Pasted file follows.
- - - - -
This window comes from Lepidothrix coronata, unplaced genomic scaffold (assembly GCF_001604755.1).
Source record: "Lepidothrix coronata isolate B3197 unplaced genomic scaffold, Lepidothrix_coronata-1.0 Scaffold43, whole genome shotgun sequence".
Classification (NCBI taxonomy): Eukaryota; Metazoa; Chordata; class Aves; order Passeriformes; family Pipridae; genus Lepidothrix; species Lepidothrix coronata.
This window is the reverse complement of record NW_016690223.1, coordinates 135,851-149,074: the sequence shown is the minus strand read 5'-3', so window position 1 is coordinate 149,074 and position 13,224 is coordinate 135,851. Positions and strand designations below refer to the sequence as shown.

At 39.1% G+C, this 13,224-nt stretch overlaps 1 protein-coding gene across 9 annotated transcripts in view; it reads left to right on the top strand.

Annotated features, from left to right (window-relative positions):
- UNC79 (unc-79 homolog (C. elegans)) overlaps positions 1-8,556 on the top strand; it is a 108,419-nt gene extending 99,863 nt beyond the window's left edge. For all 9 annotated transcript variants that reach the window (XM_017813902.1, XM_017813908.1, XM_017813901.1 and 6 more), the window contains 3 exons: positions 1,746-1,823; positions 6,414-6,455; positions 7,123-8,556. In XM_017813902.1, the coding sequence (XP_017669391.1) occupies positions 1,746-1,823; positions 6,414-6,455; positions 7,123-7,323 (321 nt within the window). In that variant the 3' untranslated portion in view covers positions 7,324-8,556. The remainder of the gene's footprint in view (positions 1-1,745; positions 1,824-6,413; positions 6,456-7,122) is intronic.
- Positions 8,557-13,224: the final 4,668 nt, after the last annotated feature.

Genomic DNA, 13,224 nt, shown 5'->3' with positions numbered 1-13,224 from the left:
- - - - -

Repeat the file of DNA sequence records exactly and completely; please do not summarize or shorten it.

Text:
This window comes from Lepidothrix coronata, unplaced genomic scaffold (assembly GCF_001604755.1).
Source record: "Lepidothrix coronata isolate B3197 unplaced genomic scaffold, Lepidothrix_coronata-1.0 Scaffold43, whole genome shotgun sequence".
Classification (NCBI taxonomy): Eukaryota; Metazoa; Chordata; class Aves; order Passeriformes; family Pipridae; genus Lepidothrix; species Lepidothrix coronata.
This window is the reverse complement of record NW_016690223.1, coordinates 135,851-149,074: the sequence shown is the minus strand read 5'-3', so window position 1 is coordinate 149,074 and position 13,224 is coordinate 135,851. Positions and strand designations below refer to the sequence as shown.

At 39.1% G+C, this 13,224-nt stretch overlaps 1 protein-coding gene across 9 annotated transcripts in view; it reads left to right on the top strand.

Annotated features, from left to right (window-relative positions):
- UNC79 (unc-79 homolog (C. elegans)) overlaps positions 1-8,556 on the top strand; it is a 108,419-nt gene extending 99,863 nt beyond the window's left edge. For all 9 annotated transcript variants that reach the window (XM_017813902.1, XM_017813908.1, XM_017813901.1 and 6 more), the window contains 3 exons: positions 1,746-1,823; positions 6,414-6,455; positions 7,123-8,556. In XM_017813902.1, the coding sequence (XP_017669391.1) occupies positions 1,746-1,823; positions 6,414-6,455; positions 7,123-7,323 (321 nt within the window). In that variant the 3' untranslated portion in view covers positions 7,324-8,556. The remainder of the gene's footprint in view (positions 1-1,745; positions 1,824-6,413; positions 6,456-7,122) is intronic.
- Positions 8,557-13,224: the final 4,668 nt, after the last annotated feature.

Genomic DNA, 13,224 nt, shown 5'->3' with positions numbered 1-13,224 from the left: